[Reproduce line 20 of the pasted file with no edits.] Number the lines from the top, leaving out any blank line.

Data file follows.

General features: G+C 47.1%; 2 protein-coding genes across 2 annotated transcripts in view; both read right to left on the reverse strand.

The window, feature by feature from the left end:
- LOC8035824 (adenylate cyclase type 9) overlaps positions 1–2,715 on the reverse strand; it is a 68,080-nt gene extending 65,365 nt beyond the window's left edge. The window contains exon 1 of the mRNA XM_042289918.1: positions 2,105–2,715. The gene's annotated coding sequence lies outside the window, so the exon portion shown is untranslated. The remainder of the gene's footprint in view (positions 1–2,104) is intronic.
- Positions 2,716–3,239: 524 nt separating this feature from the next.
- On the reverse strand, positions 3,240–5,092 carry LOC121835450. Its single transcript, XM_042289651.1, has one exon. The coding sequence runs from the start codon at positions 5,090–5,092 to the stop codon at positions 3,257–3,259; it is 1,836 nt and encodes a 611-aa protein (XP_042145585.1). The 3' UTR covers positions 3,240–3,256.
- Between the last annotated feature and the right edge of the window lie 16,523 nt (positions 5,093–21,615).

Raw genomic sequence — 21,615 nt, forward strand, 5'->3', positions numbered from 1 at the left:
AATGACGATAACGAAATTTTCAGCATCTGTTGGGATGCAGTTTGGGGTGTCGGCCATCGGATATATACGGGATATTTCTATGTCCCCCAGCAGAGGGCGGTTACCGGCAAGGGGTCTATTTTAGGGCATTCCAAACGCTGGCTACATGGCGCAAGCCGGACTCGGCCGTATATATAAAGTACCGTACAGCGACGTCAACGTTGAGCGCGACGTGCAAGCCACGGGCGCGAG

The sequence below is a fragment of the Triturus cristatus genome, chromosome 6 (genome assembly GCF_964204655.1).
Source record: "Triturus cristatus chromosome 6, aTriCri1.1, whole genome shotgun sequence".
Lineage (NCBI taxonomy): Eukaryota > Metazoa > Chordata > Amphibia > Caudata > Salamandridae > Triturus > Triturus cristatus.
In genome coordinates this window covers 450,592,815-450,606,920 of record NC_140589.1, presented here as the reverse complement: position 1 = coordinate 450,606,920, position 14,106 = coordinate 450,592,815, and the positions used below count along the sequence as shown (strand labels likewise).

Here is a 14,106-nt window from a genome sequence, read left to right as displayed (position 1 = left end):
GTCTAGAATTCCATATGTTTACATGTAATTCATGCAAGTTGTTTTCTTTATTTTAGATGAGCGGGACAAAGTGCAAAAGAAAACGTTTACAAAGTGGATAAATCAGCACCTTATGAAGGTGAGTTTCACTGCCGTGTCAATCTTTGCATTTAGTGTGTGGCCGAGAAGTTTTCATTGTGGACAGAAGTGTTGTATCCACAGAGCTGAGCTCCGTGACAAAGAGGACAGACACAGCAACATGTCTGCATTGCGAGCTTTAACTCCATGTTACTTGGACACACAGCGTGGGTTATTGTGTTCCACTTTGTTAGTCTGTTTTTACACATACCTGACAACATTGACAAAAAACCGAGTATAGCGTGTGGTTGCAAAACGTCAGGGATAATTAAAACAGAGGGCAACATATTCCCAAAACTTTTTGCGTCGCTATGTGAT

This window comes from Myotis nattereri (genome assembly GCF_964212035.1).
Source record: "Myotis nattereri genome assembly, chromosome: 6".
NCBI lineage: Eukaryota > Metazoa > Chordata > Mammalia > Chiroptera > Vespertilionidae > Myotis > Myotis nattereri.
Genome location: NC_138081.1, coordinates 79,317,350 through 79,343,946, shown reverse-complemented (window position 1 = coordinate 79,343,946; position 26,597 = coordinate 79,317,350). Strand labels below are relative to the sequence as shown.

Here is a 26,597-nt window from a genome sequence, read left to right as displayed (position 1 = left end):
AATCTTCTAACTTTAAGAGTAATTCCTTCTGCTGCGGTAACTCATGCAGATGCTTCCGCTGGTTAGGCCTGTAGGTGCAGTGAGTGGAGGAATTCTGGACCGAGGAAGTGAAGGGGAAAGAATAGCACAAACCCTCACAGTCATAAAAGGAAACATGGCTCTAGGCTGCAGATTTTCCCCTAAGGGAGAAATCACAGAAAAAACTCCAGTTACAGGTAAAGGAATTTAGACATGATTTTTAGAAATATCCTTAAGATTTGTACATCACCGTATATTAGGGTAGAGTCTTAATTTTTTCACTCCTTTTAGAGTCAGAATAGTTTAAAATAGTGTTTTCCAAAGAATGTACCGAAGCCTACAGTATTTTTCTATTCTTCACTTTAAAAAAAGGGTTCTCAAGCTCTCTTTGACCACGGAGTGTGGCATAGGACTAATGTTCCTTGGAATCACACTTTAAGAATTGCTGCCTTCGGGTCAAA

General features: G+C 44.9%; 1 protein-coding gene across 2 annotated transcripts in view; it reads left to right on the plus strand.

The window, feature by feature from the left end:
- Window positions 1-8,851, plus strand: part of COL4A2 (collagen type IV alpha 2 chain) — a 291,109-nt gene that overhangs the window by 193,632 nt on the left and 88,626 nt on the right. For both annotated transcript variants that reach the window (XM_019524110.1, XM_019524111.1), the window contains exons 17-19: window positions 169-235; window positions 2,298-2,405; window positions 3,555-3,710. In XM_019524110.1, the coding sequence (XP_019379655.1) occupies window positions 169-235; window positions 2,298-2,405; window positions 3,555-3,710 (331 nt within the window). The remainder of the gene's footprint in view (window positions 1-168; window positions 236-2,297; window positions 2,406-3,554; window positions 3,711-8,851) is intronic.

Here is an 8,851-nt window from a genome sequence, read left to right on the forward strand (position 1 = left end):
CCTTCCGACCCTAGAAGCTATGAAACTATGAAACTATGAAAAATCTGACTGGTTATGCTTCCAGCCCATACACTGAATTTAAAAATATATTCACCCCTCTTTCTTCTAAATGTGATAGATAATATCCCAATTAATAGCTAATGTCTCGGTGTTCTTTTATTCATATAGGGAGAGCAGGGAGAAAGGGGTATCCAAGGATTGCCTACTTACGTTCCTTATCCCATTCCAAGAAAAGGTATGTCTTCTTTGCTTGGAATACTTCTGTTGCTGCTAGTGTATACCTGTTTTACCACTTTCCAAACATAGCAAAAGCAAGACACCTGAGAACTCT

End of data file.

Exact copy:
AATCTTCTAACTTTAAGAGTAATTCCTTCTGCTGCGGTAACTCATGCAGATGCTTCCGCTGGTTAGGCCTGTAGGTGCAGTGAGTGGAGGAATTCTGGACCGAGGAAGTGAAGGGGAAAGAATAGCACAAACCCTCACAGTCATAAAAGGAAACATGGCTCTAGGCTGCAGATTTTCCCCTAAGGGAGAAATCACAGAAAAAACTCCAGTTACAGGTAAAGGAATTTAGACATGATTTTTAGAAATATCCTTAAGATTTGTACATCACCGTATATTAGGGTAGAGTCTTAATTTTTTCACTCCTTTTAGAGTCAGAATAGTTTAAAATAGTGTTTTCCAAAGAATGTACCGAAGCCTACAGTATTTTTCTATTCTTCACTTTAAAAAAAGGGTTCTCAAGCTCTCTTTGACCACGGAGTGTGGCATAGGACTAATGTTCCTTGGAATCACACTTTAAGAATTGCTGCCTTCGGGTCAAA